Despite there is evidence that neoadjuvant and adjuvant Cisplatin-based chemotherapy may improve survival in UCB, only a limited number of patients receive these treatments. The reasons for this are obviously multifarious, but the mixed response and underlying biology are an essential clinical issue. Dr. Roghmann, an accomplished clinician-researcher, is answering the question if we have biomarkers to predict response to neoadjuvant or adjuvant chemotherapy.

In addition to this, Prof. Dr. Shariat, a world-leading authority in clinical and translational bladder cancer research, is comprehensively presenting the latest evidence on genetic determinants for chemo- and radiotherapy resistance in bladder cancer.

While urine may frequently contain epitopes and genetic material from UCB, genomic characteristics may vary between the primary tumor site and distant sites (13). Blood represents another source for liquid biopsies. Tumor cells in the peripheral circulation may not only represent an indicator for metastatic spread, but also may be used for genetic analyses investigating differences between the primary tumor site and metastases, which may be a reason for treatment failure. Dr. Riethdorf, a foremost expert in the field of circulating tumor cells, presents the state-of-art of circulating tumor cells and circulating cell-free tumor DNA in bladder cancer.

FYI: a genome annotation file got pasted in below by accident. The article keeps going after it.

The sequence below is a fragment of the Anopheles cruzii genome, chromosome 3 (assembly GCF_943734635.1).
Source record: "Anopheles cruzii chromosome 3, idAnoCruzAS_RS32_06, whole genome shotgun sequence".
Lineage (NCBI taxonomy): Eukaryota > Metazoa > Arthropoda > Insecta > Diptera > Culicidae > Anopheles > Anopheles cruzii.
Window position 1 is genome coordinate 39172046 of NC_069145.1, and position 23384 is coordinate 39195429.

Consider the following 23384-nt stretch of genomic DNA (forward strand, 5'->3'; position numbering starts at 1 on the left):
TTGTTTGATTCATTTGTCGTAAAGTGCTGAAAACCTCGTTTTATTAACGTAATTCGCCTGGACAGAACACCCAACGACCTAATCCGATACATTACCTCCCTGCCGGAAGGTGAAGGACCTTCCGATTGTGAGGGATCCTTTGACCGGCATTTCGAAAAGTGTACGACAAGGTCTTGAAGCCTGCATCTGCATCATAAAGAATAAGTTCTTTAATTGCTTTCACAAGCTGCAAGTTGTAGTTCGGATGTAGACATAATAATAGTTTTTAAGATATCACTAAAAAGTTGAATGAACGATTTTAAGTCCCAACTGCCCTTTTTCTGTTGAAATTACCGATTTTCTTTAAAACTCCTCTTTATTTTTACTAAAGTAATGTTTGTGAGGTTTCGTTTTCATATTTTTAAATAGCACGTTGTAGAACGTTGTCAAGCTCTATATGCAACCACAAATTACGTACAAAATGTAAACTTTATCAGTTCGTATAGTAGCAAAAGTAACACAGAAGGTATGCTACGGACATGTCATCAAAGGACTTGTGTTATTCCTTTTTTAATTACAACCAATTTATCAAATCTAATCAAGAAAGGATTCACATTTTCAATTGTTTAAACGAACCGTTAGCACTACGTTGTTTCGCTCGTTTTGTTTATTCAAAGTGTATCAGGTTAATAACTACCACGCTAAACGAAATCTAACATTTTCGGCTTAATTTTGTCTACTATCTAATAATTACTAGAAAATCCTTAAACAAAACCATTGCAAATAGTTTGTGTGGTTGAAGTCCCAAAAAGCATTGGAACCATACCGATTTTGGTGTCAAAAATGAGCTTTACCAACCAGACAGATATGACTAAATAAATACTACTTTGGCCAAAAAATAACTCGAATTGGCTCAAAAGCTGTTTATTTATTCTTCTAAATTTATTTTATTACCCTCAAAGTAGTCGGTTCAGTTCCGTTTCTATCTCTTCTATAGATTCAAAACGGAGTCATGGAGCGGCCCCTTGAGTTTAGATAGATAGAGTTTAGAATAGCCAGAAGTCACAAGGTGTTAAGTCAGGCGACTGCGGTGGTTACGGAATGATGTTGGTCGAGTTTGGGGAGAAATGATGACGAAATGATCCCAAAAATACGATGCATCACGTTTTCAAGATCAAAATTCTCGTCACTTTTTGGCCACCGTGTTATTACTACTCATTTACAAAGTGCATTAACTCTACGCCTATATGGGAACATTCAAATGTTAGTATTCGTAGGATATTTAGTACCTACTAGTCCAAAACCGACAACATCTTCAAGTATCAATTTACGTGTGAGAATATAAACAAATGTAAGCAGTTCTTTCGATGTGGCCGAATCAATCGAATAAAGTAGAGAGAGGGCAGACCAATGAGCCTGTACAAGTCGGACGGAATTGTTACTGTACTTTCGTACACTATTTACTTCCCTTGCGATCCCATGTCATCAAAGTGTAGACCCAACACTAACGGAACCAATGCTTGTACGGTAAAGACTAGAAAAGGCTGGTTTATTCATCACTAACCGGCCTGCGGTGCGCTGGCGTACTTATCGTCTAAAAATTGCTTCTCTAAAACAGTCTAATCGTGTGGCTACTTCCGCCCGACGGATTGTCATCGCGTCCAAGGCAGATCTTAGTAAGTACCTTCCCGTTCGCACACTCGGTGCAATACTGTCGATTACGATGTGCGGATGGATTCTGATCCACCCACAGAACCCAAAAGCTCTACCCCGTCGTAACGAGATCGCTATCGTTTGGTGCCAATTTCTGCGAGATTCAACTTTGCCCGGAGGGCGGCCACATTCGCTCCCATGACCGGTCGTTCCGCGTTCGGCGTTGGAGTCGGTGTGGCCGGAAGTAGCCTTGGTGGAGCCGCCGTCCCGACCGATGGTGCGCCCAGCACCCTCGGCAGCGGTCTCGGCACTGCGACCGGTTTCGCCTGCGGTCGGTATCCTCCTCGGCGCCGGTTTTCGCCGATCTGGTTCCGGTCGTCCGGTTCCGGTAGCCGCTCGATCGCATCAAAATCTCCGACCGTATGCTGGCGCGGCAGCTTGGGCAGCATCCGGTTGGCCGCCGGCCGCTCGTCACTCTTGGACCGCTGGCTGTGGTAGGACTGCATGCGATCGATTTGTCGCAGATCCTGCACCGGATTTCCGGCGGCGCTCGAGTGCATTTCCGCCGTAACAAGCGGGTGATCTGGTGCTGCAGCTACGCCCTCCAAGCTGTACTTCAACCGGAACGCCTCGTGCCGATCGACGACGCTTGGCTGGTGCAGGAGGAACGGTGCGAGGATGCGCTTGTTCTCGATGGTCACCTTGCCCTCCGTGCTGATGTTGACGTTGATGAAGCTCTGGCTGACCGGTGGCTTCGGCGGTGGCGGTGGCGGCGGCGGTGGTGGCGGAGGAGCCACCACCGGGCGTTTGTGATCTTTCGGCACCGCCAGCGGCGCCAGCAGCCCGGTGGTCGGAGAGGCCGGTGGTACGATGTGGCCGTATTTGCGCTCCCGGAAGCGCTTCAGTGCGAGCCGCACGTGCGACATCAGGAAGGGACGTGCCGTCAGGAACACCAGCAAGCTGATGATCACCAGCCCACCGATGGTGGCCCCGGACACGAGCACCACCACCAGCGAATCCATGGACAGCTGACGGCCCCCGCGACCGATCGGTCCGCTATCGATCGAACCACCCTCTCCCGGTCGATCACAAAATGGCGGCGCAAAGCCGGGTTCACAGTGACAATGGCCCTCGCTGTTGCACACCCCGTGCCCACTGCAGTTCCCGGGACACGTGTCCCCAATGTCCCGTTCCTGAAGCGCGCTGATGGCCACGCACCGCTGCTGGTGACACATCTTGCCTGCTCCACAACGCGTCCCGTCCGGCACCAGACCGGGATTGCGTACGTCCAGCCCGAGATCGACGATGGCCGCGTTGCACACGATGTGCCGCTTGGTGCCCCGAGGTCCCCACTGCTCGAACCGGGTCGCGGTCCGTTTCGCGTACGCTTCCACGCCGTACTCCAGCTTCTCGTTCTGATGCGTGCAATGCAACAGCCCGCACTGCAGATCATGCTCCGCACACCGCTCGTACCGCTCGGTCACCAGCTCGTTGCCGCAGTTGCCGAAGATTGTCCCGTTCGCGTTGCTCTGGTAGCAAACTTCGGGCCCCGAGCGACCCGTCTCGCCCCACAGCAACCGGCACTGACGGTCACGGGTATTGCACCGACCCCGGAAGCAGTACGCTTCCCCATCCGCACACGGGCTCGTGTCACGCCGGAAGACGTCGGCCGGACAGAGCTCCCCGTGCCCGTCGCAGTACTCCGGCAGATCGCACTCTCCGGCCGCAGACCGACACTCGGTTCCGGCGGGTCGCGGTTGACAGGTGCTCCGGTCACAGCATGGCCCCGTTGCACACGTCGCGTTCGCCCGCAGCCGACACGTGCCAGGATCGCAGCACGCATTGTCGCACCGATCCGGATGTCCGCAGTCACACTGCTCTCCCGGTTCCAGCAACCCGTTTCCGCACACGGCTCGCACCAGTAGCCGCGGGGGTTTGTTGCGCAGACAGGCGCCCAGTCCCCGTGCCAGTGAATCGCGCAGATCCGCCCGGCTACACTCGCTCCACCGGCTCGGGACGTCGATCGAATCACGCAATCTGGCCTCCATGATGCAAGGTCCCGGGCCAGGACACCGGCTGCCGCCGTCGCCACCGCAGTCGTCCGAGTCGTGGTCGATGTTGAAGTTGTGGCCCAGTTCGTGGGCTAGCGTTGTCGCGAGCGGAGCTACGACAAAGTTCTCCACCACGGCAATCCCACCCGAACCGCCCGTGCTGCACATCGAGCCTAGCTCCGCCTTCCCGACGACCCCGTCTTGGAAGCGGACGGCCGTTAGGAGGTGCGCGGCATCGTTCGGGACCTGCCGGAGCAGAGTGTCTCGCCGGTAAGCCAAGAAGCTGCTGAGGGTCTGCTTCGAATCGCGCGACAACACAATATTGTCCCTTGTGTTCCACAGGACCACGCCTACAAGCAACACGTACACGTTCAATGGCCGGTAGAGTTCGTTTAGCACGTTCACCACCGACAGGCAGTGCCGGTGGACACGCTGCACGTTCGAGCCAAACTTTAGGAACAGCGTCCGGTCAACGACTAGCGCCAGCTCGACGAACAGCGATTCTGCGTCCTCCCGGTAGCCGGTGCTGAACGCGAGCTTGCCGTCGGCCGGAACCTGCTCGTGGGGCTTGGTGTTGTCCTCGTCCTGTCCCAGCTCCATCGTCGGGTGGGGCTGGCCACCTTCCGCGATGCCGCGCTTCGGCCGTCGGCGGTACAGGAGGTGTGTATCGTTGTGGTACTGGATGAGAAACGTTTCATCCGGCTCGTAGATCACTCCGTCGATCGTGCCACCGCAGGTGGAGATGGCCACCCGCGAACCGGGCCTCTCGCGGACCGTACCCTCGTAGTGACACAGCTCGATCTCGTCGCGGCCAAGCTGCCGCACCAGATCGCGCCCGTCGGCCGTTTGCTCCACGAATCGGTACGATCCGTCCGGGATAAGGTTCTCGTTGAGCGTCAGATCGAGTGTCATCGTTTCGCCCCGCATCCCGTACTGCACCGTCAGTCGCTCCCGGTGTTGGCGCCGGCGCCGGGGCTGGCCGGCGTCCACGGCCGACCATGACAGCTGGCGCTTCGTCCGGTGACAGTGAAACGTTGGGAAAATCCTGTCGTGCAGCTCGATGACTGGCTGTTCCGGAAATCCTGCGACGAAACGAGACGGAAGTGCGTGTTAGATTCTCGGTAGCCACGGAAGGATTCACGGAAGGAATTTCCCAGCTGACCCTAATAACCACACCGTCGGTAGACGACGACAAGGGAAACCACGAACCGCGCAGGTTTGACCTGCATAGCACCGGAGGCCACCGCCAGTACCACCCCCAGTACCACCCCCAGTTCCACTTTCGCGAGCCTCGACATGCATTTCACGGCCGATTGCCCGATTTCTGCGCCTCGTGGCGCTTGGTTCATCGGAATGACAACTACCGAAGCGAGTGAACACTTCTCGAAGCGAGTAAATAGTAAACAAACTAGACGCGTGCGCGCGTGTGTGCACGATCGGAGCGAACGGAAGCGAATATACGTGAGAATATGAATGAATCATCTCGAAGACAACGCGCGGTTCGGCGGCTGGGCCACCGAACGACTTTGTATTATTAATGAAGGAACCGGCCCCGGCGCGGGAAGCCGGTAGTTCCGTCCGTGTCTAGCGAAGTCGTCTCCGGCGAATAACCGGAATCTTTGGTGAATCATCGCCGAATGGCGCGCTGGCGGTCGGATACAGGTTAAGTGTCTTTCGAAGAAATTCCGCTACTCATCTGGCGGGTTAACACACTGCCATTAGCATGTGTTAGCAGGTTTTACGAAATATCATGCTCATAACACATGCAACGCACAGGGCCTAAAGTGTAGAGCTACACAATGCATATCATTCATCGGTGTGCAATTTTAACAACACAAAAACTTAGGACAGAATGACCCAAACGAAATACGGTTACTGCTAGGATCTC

In these days, one of the most exciting findings was the response of UCB to immuno-oncologic therapies. In recent years, a large number of industry-sponsored trials were published and the introduction of PD-1/PD-L1 checkpoint inhibition changed our current treatment strategies in UCB. Dr Necchi and Dr. von Rundstedt, two brilliant medical and surgical scientists, summarize and discuss the evidence on UCB biomarker in the era of immuno-oncology.